How many of us have been the victim of a home break-in? It's a major disconcerting event, finding that even in our own personal space there are others who don't respect it. And its impact is usually long lasting and, if not dealt with properly, can generate feelings of fear, anger and great stress, not to mention psychological scars. Many find that they ultimately have to move after experiencing such an event, even if they loved the place where they lived before their misfortune.
No one has the right to enter your home uninvited (there are a few safety exceptions). It's not a public space for all of society, it's your place and a place where you decide who can and cannot enter. And that's as it should be, for we all need some privacy in this changing world of today and we need it in a place that is secure and allows true peace.
So, how does this differ, albeit on a much grander scale, from a sovereign nation deciding who can and can't gain entry into its territory. The United States is the home of millions upon millions of citizens and shouldn't they be the primary concern of our leaders who were, after all, elected by these same citizens? Just like you lock the doors to your house and decide who can come in and visit, a sovereign nation has the right to secure its borders and pick and choose who may enter, either temporarily or permanently. Uninvited guests have no right to enter your home and it makes sense that the same common sense should be applied to our national home as well.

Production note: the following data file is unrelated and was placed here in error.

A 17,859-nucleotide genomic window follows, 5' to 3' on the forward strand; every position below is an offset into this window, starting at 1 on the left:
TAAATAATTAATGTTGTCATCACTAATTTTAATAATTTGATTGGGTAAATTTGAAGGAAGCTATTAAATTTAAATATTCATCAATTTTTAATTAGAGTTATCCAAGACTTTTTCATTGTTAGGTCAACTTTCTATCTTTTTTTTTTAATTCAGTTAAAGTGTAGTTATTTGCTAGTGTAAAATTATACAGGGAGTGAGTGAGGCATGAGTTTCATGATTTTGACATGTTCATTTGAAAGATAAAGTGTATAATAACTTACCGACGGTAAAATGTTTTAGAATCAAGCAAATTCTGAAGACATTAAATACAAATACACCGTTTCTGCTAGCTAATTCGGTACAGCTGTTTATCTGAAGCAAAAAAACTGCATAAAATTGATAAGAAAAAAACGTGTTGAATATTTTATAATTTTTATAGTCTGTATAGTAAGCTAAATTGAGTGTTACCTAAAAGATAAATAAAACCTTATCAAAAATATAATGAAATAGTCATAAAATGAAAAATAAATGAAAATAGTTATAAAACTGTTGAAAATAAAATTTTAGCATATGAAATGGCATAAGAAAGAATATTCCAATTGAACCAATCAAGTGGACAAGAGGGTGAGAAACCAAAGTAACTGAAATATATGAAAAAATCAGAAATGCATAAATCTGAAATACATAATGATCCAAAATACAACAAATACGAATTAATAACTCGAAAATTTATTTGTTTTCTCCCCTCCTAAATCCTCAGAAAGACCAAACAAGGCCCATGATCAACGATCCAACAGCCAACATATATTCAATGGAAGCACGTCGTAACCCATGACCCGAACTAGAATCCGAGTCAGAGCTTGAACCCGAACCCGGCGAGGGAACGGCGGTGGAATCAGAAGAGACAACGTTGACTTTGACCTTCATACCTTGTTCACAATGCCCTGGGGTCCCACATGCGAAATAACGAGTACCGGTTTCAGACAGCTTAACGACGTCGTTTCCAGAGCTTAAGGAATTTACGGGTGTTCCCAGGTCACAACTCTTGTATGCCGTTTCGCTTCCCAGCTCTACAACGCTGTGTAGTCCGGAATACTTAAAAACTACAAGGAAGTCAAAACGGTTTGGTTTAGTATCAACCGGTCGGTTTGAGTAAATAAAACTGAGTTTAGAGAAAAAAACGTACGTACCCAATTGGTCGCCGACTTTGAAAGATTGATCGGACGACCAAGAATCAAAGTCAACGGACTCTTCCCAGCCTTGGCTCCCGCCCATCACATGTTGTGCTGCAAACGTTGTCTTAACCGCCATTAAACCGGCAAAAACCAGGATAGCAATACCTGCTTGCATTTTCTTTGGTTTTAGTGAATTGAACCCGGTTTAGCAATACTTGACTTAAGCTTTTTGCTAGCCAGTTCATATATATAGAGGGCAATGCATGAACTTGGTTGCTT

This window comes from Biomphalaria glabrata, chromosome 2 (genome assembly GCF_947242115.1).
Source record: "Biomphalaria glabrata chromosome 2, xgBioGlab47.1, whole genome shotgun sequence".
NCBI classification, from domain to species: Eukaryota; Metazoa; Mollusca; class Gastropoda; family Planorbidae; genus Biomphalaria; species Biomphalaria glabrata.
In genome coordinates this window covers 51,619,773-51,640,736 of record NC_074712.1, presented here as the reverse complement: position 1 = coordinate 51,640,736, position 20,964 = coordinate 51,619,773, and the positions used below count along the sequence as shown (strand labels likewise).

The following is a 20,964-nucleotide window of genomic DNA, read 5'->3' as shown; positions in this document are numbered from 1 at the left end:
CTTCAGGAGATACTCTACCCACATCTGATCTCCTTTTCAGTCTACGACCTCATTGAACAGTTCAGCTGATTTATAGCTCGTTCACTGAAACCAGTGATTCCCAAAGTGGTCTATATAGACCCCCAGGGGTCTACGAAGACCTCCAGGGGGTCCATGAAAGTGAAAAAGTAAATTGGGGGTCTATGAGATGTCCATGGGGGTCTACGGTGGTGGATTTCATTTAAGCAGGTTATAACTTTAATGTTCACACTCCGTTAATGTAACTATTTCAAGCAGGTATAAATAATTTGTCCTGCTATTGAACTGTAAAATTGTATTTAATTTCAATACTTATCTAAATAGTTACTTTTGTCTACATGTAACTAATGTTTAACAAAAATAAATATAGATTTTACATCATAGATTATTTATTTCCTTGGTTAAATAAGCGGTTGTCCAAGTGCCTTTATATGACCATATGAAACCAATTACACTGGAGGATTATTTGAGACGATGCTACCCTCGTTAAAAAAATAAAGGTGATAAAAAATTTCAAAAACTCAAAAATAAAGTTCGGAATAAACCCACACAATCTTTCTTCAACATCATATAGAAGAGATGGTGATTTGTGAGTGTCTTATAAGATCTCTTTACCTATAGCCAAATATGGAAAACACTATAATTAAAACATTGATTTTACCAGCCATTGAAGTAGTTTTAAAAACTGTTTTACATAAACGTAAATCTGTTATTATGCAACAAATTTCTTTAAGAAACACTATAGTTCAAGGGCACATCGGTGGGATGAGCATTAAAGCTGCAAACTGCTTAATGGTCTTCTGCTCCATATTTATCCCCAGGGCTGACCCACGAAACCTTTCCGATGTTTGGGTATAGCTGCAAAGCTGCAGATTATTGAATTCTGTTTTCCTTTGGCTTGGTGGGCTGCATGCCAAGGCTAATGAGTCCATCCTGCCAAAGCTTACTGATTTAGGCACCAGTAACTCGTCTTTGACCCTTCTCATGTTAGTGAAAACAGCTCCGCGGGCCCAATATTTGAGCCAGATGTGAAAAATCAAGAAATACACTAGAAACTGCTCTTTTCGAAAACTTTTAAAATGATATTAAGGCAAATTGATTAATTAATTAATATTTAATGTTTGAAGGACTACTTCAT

I don't offer these comments as a criticism of any political party since there is plenty of blame to go around across the spectrum. But these comments are a criticism of any entity that has destroyed the rule of law and is trying by whatever means to overturn the requirements for common sense, public safety, economic stability. and assimilation of those allowed to enter. If we stuck by the rule of law that applied to alien situations in the wave years of days gone by $1880-1921), today we wouldn't have these problems in such abundance. We'd be attracting immigrants willing to go through the legal hoops and desirous of fully immersing themselves in what it means to be an American.
Some of you may not know that from 1924 to 1965 we had a very strict quota system designed to limit immigration and allow for those who had received citizenship in the prior busy years to fully enmesh themselves in America. Only in 1965 did it change by law that came along at the same time as the Great Society. It was designed to open the doors wide to anyone and, as a result, we ended up with the disaster that we have today with nearly ninety percent of arrivals requiring American financial support. So, it has become a burden, not a net plus and it involved new arrivals who have no desire to assimilate, instead creating their own little barrios and shanty towns in urban areas across the land and in many rural locales as well.
That said, I'll ask you one simple question as I close. Are these the kinds of people that you want to invite into your home for dinner? If not, should we be so anxious to make them wards of the state in America, using our tax money? Each of us must answer that question ourselves.